John Maynard Keynes was raised by a family of academics to be an academic. The son of economist John Neville Keynes, the young Keynes spent his childhood years learning Latin and Greek before being educated at Eton and spending his university years at Cambridge. Reared for success, he was also born with uncommon brilliance.
Keynes displayed the optimism one would expect to see in someone born with exceptional talent and to whom professional success came easily. And his economics reflected that optimism. A philosophical liberal who believed that the path of humanity was progress, he saw no reason modern societies should spend years—let alone decades—mired in poverty and high unemployment.
Keynes produced his most influential works during the 1920s and 1930s, the bleak interwar years when European civilization lost faith in the nineteenth-century belief in ever-expanding prosperity and individual freedom. The mood only worsened after 1929, when the Wall Street crash plunged economies in North America and Europe into what would be a decade of recession.
Keynes’s intellectual response to the Great Depression is the subject of John Philip Jones’s book Keynes’s Vision: Why the Great Depression Did Not Return. A professor at Syracuse University, Jones opens with a strong statement, calling Keynes “the most influential economist of the twentieth century.”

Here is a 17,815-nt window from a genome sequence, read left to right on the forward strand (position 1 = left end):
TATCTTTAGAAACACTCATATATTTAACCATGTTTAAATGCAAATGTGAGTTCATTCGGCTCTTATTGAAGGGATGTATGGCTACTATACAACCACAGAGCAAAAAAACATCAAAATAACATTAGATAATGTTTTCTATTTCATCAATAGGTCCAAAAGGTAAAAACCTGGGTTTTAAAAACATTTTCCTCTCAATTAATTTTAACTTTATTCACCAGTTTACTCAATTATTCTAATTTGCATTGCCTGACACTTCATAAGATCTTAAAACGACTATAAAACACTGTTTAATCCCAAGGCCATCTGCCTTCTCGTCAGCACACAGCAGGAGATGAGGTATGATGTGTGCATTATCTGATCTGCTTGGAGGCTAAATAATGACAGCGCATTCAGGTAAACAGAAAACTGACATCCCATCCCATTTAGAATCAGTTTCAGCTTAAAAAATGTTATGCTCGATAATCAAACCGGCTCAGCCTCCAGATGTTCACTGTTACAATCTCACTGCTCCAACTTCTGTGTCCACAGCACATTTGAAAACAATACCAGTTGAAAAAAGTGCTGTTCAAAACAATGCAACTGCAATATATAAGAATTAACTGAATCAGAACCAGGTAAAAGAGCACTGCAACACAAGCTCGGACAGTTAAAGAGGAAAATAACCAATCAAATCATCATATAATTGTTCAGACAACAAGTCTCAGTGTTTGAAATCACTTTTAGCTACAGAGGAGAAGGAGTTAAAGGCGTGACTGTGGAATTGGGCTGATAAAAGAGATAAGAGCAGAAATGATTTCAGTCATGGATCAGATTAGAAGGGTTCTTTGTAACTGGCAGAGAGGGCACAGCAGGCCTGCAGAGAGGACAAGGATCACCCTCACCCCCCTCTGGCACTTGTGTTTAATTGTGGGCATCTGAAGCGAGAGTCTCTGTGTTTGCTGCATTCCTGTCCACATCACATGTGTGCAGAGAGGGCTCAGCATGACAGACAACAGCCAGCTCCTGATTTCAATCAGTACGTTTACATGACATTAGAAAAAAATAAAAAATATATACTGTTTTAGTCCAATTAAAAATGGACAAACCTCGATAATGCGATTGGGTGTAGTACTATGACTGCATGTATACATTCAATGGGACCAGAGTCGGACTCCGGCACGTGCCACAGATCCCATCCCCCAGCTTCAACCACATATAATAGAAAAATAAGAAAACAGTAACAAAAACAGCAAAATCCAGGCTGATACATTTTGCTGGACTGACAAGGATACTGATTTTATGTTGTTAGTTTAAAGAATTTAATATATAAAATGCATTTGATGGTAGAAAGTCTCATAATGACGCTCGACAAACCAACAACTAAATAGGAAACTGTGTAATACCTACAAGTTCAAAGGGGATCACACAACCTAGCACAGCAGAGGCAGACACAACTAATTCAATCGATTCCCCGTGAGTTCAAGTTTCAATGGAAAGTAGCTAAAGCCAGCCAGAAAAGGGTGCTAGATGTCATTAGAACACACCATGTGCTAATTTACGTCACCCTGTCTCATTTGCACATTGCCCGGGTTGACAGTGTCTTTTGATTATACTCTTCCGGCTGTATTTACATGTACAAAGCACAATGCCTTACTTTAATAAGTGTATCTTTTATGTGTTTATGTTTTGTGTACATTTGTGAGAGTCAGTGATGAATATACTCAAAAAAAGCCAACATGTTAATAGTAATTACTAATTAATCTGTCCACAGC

Let’s be clear: this is an academic tome, not a biography. Jones’s objective is to see how well Keynes’s doctrines stand up against the US economy’s actual performance during the postwar years, a time when his work guided American policy. The bulk of this book is an analysis of Keynes’ most influential work, The General Theory of Employment, Interest and Money. It was published in 1936 while Europe was still in the throes of the Depression, and the public were crying out for a solution.
The effect of the “General Theory” was immediate and game-changing. “Keynes’s most obvious and striking theoretical contribution is that he opened up economic theory in a most sweeping and powerful way to the study of the total economy,” Jones writes. “This field of investigation became known as ‘macroeconomics.’”
Jones offers a rigorous analysis of Keynes’s macroeconomics, which he boils down to three main principles. The first is that of aggregation, the method of analyzing the economy in total. This was a serious departure from the microeconomics of Keynes’s forebears, men like Adam Smith, David Ricardo and Alfred Marshall, who observed the economy only at the individual and firm level.
The next point emphasized by Jones is that of demand, which according to Keynes meant purchasing power. This was particularly pertinent during the 1930s. The 1929 stock market crash caused a fall in demand for goods and services, which in turn forced firms to lay off workers. The economy became trapped in a downward spiral: “decreases in aggregate demand create unemployment, and increases in unemployment reduce aggregate demand.”